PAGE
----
But this is a trap.
Just as was the case with the old telemarketing TCPA class actions from yesteryear, TCPA defendants relying exclusively or primarily on ascertainability to save them from today's sophisticated wrong number class definitions are finding their reliance misplaced. The reason is simple: If a court believes that a defendant has engaged in illegal conduct in a manner that commonly impacts all class members it will find a way to ascertain class members -- even while acknowledging methodological flaws or rough edges.
For instance, in Keim v. ADF MidAtlanatic, LLC, 12-80577 (S.D. Fl. Dec. 4, 2018) the defendant focused heavily on ascertainability in an effort to defeat a class defined as: persons who received text messages on a cellular telephone number provided to the defendant by a third party. Notably, the TCPA allows consent to be provided through an intermediary, so a powerful predominance argument should have been possible here: It is impossible to determine what intermediaries were and were not authorized to supply the phone number to the defendant absent individualized inquiry.
Instead, the defendant principally argued that there was no way to find the users of the telephone numbers that received the text messages so the class was not ascertainable. The court responded by fashioning an extremely unusual ascertainability plan that involved sending class notice to phone number subscribers to ask who uses their phones, in order to find class members. And in order to get there, the plaintiffs had to first subpoena the records of every carrier for the names and users of every subscriber to every phone that received a text from the defendant. Breaking it down further: Any user of a cellphone that received a text from the defendant during the four-year class period will have their phone records searched via subpoena by class counsel to their cellphone carrier. Those text recipients on a family plan will have a notice sent to the subscriber to that plan regarding their use of the phone. And then the subscriber is required to notify those users of the class notice, so they can make an election of whether or not to stay in the class.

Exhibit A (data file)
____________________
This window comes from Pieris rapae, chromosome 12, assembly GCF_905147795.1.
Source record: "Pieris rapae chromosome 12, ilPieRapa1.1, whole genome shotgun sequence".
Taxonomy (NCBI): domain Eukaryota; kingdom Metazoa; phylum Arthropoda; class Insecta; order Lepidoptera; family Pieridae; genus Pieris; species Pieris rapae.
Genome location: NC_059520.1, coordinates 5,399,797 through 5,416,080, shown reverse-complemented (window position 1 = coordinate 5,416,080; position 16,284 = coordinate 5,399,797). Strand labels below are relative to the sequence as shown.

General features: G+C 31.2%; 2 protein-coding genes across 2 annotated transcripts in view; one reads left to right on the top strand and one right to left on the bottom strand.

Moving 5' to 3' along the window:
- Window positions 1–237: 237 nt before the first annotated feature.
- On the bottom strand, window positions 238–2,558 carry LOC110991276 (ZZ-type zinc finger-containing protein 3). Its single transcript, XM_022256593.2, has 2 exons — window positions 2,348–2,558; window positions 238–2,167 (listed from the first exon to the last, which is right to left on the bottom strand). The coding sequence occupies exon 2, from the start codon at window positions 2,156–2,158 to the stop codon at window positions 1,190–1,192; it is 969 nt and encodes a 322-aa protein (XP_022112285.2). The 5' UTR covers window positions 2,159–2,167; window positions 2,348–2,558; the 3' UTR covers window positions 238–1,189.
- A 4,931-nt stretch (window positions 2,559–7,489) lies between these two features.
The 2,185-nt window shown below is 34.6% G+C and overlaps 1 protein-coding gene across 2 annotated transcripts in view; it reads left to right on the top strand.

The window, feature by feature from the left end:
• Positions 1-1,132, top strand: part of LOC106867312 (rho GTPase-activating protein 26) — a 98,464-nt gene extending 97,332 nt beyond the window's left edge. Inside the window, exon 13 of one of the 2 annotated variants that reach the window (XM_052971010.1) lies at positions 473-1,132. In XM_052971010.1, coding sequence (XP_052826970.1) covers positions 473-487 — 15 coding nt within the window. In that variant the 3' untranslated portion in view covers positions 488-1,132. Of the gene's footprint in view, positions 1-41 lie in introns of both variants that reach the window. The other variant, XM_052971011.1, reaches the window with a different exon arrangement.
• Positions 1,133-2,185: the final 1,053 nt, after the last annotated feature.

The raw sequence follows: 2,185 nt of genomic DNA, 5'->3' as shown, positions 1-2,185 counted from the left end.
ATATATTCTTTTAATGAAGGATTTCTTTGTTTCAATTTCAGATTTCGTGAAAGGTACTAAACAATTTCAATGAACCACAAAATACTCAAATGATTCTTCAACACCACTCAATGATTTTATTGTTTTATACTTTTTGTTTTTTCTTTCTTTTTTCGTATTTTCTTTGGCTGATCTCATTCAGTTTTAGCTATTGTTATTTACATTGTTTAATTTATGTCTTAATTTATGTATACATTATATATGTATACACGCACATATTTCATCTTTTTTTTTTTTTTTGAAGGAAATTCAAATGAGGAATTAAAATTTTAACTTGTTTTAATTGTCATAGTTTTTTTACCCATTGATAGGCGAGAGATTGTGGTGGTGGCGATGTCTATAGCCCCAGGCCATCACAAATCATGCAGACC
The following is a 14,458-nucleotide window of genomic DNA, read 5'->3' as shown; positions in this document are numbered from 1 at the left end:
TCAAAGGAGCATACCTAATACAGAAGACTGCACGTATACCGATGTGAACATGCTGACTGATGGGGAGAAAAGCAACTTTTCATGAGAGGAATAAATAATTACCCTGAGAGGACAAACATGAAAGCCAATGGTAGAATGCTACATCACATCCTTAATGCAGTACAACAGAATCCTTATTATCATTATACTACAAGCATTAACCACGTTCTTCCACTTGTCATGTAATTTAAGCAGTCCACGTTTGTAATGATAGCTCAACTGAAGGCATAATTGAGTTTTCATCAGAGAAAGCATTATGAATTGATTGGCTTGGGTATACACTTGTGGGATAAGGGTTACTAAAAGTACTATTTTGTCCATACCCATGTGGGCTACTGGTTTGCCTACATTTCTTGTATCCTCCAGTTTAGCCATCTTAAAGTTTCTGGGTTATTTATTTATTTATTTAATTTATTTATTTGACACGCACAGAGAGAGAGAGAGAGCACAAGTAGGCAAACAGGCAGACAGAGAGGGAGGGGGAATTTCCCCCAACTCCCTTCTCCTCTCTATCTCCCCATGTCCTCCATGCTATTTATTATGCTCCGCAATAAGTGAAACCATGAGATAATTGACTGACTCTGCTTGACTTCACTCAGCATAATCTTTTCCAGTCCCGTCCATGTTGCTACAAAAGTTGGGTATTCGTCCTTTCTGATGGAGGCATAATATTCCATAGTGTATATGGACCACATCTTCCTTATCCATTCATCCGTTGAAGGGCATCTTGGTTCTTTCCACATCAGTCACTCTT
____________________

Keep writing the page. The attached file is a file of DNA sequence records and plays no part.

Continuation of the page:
On the other hand, the defendant in the comparable case of Revtich v. Citibank, C17-06907, (N.D. Cal. April 28, 2019), stayed laser focused on predominance, and to good effect. There, the class was defined broadly as all individuals receiving calls "where such person was not listed in Defendant's records as the intended recipient of the calls." Rather than argue that individuals falling in that category cannot be found, the defendant argued that there was insufficient common evidence to adjudicate class member claims. This tactic pushed a critical hole in class counsel's case into the light of day: In order to try their case, the plaintiff needed evidence that any individuals actually fell within the class definition.